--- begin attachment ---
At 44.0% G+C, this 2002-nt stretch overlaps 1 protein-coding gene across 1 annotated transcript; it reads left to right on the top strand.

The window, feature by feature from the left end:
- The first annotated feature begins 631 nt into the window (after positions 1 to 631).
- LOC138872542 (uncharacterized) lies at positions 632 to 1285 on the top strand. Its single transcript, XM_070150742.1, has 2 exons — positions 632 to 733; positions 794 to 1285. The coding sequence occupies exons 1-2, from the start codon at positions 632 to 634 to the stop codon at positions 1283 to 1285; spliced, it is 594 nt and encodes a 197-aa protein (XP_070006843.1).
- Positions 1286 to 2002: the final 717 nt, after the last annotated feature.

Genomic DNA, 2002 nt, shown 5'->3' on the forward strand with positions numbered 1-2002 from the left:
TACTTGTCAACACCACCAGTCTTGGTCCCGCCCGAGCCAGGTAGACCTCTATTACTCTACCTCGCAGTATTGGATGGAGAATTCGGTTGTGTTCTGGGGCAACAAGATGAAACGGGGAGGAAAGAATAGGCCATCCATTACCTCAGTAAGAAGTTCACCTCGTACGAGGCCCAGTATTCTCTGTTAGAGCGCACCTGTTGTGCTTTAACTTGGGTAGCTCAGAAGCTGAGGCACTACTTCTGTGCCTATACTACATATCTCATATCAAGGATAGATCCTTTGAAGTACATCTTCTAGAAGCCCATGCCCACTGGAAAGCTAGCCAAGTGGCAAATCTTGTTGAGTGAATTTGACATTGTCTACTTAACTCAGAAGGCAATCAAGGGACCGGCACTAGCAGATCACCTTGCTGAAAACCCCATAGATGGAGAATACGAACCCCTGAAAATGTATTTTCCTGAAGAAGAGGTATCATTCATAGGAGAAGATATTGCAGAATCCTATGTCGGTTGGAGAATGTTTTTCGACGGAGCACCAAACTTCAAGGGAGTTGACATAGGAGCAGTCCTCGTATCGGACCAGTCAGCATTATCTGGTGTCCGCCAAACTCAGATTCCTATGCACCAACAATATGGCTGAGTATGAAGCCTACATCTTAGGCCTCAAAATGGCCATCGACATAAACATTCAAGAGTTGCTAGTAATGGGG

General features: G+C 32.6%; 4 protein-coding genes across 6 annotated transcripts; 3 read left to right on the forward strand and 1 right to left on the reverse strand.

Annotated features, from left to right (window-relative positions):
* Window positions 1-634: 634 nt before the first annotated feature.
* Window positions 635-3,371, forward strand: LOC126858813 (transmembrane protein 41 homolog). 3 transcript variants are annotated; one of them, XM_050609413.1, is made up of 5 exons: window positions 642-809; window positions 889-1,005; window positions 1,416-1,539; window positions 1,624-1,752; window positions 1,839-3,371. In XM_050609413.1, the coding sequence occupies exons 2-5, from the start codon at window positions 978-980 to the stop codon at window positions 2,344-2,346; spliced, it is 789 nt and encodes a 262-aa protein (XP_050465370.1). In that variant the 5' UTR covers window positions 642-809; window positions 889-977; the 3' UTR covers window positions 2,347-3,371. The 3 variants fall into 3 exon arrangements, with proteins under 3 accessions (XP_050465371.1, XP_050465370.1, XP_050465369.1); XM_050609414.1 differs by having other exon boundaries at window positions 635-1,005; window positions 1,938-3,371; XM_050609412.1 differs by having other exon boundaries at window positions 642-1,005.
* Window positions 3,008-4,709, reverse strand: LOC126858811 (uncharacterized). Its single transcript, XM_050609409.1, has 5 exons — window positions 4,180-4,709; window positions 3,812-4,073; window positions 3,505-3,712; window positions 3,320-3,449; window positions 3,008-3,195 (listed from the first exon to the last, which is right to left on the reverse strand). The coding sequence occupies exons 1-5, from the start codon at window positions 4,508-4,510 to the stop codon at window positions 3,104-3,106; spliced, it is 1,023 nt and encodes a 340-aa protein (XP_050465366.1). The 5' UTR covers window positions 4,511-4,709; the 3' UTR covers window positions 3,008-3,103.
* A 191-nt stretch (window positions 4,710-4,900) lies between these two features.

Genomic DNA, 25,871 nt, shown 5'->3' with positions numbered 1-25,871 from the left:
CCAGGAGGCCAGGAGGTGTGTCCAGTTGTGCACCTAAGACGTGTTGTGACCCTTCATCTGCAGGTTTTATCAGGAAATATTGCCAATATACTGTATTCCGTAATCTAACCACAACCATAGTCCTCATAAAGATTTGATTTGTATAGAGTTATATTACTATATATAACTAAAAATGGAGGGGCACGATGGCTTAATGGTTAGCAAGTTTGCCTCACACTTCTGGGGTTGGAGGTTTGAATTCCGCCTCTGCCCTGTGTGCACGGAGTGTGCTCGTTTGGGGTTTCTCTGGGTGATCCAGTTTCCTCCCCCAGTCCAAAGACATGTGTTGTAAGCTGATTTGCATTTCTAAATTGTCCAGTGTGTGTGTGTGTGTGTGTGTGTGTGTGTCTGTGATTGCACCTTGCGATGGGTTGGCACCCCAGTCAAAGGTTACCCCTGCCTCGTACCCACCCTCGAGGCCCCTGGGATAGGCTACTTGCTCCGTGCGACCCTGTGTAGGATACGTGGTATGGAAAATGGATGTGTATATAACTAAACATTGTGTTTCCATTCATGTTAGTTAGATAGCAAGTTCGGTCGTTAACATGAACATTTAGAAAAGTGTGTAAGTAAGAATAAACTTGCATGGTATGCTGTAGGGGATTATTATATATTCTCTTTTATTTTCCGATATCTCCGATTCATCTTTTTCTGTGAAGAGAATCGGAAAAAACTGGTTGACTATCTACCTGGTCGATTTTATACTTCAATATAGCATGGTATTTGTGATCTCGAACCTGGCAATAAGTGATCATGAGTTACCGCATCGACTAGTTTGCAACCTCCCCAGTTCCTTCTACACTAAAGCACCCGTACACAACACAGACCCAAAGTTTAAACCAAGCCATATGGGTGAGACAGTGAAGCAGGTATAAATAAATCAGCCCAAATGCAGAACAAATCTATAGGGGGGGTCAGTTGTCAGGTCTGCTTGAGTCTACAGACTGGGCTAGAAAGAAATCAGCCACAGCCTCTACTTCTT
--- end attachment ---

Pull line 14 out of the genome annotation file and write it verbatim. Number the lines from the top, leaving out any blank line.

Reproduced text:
Genomic DNA, 25,871 nt, shown 5'->3' with positions numbered 1-25,871 from the left: